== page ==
When you are planning to liquidate appreciated assets such as stocks, think twice. Instead, give the actual stock asset to your child or other trusted family member who has a lower tax bracket. When that person sells the assets, he or she will pay taxes at the lower tax rate.

You are allowed to deduct the full value of the assets as a charitable contribution, and neither you nor the organization will pay any capital gains taxes on the assets.

It would be advisable to consult a tax professional or accountant for proper planning and documentation for some of the more complicated tax strategies, but using these strategies could save you thousands of dollars in taxes.
Smart Way # 9 – Tax deduction doubling

The important thing is to plan your tax strategy. For example, if your tax deductions are usually not significantly higher than the standard deduction, then take the itemized deductions one year and your standard deductions in the following year. Why is this a good idea? Simple. You can increase those itemized deductions (e.g., taxes, contributions, losses, etc.) over which you exercise some control by paying/contributing most of them in the deductible tax year. Some people call this technique doubling up. Let’s take a closer look.

  • In the deductible year, pay your year’s charitable contribution for the upcoming standard deduction year in December. This is then added to your regular contribution for the deductible year.
  • For those individuals who exercise control over when they pay their school and property taxes, it is sometimes wise to pay two years’ taxes for the deductible tax year. Make sure that the tax payments are made in the deductible year. Note that people whose mortgage company pays taxes normally have no such flexibility.
  • For the deduction year, sell those stocks that have a loss (owned at least a year and a day) because the government, in effect, absorbs the part of your loss that is equal to your tax bracket percentage times the amount of the loss. For example, assume that your loss on stocks was $10,000 in a deductible year and the tax bracket of your return was 33%; then, Uncle Sam would pay $3,333 of the $10,000 loss. Also remember that losses can offset gains (without a corresponding loss) by $3,000 in any one tax year. The $3,000 loss can be deducted from ordinary taxable income.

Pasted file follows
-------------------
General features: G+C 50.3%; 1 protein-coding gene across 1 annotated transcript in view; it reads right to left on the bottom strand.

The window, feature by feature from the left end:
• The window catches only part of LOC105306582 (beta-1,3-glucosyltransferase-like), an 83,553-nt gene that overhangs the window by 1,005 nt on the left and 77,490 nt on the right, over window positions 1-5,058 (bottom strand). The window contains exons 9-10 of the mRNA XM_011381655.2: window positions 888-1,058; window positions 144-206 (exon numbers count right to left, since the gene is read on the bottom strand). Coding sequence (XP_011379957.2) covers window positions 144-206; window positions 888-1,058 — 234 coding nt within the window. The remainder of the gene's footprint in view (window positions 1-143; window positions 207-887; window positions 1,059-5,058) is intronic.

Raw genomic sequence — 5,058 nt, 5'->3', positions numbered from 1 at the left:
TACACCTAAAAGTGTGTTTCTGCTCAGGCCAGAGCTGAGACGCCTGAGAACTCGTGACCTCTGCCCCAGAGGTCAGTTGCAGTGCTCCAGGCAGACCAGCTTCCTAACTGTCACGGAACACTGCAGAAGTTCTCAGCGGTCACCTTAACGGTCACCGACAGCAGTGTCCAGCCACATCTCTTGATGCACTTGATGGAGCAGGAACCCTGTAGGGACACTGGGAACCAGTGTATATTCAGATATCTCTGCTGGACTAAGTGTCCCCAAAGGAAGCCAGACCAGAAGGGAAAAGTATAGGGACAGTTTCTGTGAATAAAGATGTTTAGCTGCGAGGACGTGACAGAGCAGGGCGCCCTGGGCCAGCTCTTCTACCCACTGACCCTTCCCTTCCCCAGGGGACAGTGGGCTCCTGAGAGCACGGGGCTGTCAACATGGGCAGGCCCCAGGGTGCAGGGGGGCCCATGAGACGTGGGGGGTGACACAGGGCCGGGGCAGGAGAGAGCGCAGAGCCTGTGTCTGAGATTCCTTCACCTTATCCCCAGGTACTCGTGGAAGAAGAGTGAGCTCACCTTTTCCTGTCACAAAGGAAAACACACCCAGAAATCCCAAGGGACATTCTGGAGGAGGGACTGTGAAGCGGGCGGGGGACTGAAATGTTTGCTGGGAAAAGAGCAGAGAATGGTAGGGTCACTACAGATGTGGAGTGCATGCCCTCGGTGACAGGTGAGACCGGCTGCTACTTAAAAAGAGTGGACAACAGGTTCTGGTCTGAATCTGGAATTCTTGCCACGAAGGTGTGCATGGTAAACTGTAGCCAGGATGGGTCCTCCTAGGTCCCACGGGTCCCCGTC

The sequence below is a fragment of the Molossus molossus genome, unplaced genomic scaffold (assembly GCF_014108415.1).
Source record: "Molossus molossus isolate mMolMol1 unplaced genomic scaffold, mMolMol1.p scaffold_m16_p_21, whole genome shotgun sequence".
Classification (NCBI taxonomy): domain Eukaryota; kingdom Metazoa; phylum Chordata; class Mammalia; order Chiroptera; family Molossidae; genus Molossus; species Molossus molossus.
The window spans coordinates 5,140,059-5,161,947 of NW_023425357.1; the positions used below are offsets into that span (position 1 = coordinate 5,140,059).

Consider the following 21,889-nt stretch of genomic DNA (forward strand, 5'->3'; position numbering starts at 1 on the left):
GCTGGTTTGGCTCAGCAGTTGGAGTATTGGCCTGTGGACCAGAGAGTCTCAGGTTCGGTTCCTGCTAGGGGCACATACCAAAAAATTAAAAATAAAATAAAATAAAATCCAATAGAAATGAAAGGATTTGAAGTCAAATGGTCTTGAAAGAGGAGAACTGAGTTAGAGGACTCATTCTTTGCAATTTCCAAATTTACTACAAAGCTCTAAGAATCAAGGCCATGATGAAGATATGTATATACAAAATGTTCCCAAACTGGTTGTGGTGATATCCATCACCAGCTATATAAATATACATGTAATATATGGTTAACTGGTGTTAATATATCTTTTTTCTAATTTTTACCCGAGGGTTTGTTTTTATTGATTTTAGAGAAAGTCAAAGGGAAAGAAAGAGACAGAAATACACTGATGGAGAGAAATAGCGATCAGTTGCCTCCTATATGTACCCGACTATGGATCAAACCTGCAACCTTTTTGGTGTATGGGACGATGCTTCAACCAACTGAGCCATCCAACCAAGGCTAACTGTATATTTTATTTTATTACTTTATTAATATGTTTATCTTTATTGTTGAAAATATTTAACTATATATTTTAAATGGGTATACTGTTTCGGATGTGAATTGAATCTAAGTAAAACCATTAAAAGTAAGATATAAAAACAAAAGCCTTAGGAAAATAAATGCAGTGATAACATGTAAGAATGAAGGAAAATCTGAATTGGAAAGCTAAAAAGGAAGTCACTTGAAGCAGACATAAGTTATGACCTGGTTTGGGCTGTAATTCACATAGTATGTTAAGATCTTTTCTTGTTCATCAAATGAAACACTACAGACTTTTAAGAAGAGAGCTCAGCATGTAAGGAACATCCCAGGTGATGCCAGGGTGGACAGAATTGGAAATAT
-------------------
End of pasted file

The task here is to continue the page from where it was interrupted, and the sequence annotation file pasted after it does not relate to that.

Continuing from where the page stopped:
• Donate clothing and any other deductible items in the same deductible tax year.
  • Schedule all elective surgery and, if possible, other medical expenses, into the deductible tax year.

In general, then, for any deductible expense (taxes, contributions, losses, etc.) over which a taxpayer exercises control, it is wise to plan one’s deductions so that they can be fully maximized.

Do You Engage in Tax Planning Year-Round?

Many people worry about their taxes only during tax season. However, you will save a fortune in taxes, legally, if you make tax planning your year-round concern.

Can you make some changes to turn your hobby into a moneymaking business? Can you use that extra room in your house as a home office for your business? Can you arrange to use your car more for business purposes, and have you documented your business use mileage? Can you arrange for more of your entertainment expenses to be business related? Have you listed the business purpose on each receipt?

Do you make business and personal purchases, investments, and other expenditures with tax savings in mind? Do you document your expenses well so that they would survive a tax audit? Whenever you are faced with a business or personal financial decision, do you consider the tax consequences?

Make year-round tax planning part of your business management mindset and thus enjoy maximum tax savings. By rearranging your affairs to account for tax implications, you will save a fortune in taxes. If we can help, please call us at (405) 285-7701 or e-mail at info@mycpateam.com

Changes in tax laws in this country are ongoing. Enjoy the potential tax savings through implementing some of the tax breaks and strategies that I have identified in this report while these breaks exist. Don’t miss the boat (yacht)!!!

“Of course, lower taxes were promised, but that has been promised by every president since Washington crossed the Delaware in a rowboat. But taxes have gotten bigger and their boats have gotten larger until now the president crosses the Delaware in his private yacht.”

Will Rogers, 1928

Danny Mueller & Samantha Plank
CPA Plus+
1708 S. Broadway
Edmond OK 73013
Telephone: (405) 285-7701

E-mail: info@mycpateam.com